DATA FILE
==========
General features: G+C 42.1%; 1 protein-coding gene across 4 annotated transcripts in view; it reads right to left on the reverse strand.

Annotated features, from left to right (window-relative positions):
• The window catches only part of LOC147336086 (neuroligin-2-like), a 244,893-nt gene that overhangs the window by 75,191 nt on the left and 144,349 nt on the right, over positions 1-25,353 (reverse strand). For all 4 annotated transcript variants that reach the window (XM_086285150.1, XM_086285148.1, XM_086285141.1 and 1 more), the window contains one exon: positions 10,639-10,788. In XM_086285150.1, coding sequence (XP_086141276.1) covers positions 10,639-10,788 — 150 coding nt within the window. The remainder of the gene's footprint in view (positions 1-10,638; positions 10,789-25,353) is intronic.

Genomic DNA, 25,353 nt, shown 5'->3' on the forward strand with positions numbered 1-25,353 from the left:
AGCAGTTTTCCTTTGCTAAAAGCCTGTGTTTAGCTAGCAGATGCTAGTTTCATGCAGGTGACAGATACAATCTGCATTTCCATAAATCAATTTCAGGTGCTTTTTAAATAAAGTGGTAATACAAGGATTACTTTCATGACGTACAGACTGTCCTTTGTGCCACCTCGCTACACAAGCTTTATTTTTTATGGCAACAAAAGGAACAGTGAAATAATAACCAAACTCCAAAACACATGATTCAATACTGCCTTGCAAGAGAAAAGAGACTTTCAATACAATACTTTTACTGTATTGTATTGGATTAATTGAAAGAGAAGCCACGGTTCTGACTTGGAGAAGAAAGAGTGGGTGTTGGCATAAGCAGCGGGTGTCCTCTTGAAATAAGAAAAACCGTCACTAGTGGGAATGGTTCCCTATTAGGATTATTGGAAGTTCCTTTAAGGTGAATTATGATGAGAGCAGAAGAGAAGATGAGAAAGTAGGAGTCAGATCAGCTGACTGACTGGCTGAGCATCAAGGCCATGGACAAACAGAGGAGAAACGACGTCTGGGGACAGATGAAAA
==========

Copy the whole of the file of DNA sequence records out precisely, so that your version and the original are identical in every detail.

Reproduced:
General features: G+C 42.1%; 1 protein-coding gene across 4 annotated transcripts in view; it reads right to left on the reverse strand.

Annotated features, from left to right (window-relative positions):
• The window catches only part of LOC147336086 (neuroligin-2-like), a 244,893-nt gene that overhangs the window by 75,191 nt on the left and 144,349 nt on the right, over positions 1-25,353 (reverse strand). For all 4 annotated transcript variants that reach the window (XM_086285150.1, XM_086285148.1, XM_086285141.1 and 1 more), the window contains one exon: positions 10,639-10,788. In XM_086285150.1, coding sequence (XP_086141276.1) covers positions 10,639-10,788 — 150 coding nt within the window. The remainder of the gene's footprint in view (positions 1-10,638; positions 10,789-25,353) is intronic.

Genomic DNA, 25,353 nt, shown 5'->3' on the forward strand with positions numbered 1-25,353 from the left:
AGCAGTTTTCCTTTGCTAAAAGCCTGTGTTTAGCTAGCAGATGCTAGTTTCATGCAGGTGACAGATACAATCTGCATTTCCATAAATCAATTTCAGGTGCTTTTTAAATAAAGTGGTAATACAAGGATTACTTTCATGACGTACAGACTGTCCTTTGTGCCACCTCGCTACACAAGCTTTATTTTTTATGGCAACAAAAGGAACAGTGAAATAATAACCAAACTCCAAAACACATGATTCAATACTGCCTTGCAAGAGAAAAGAGACTTTCAATACAATACTTTTACTGTATTGTATTGGATTAATTGAAAGAGAAGCCACGGTTCTGACTTGGAGAAGAAAGAGTGGGTGTTGGCATAAGCAGCGGGTGTCCTCTTGAAATAAGAAAAACCGTCACTAGTGGGAATGGTTCCCTATTAGGATTATTGGAAGTTCCTTTAAGGTGAATTATGATGAGAGCAGAAGAGAAGATGAGAAAGTAGGAGTCAGATCAGCTGACTGACTGGCTGAGCATCAAGGCCATGGACAAACAGAGGAGAAACGACGTCTGGGGACAGATGAAAA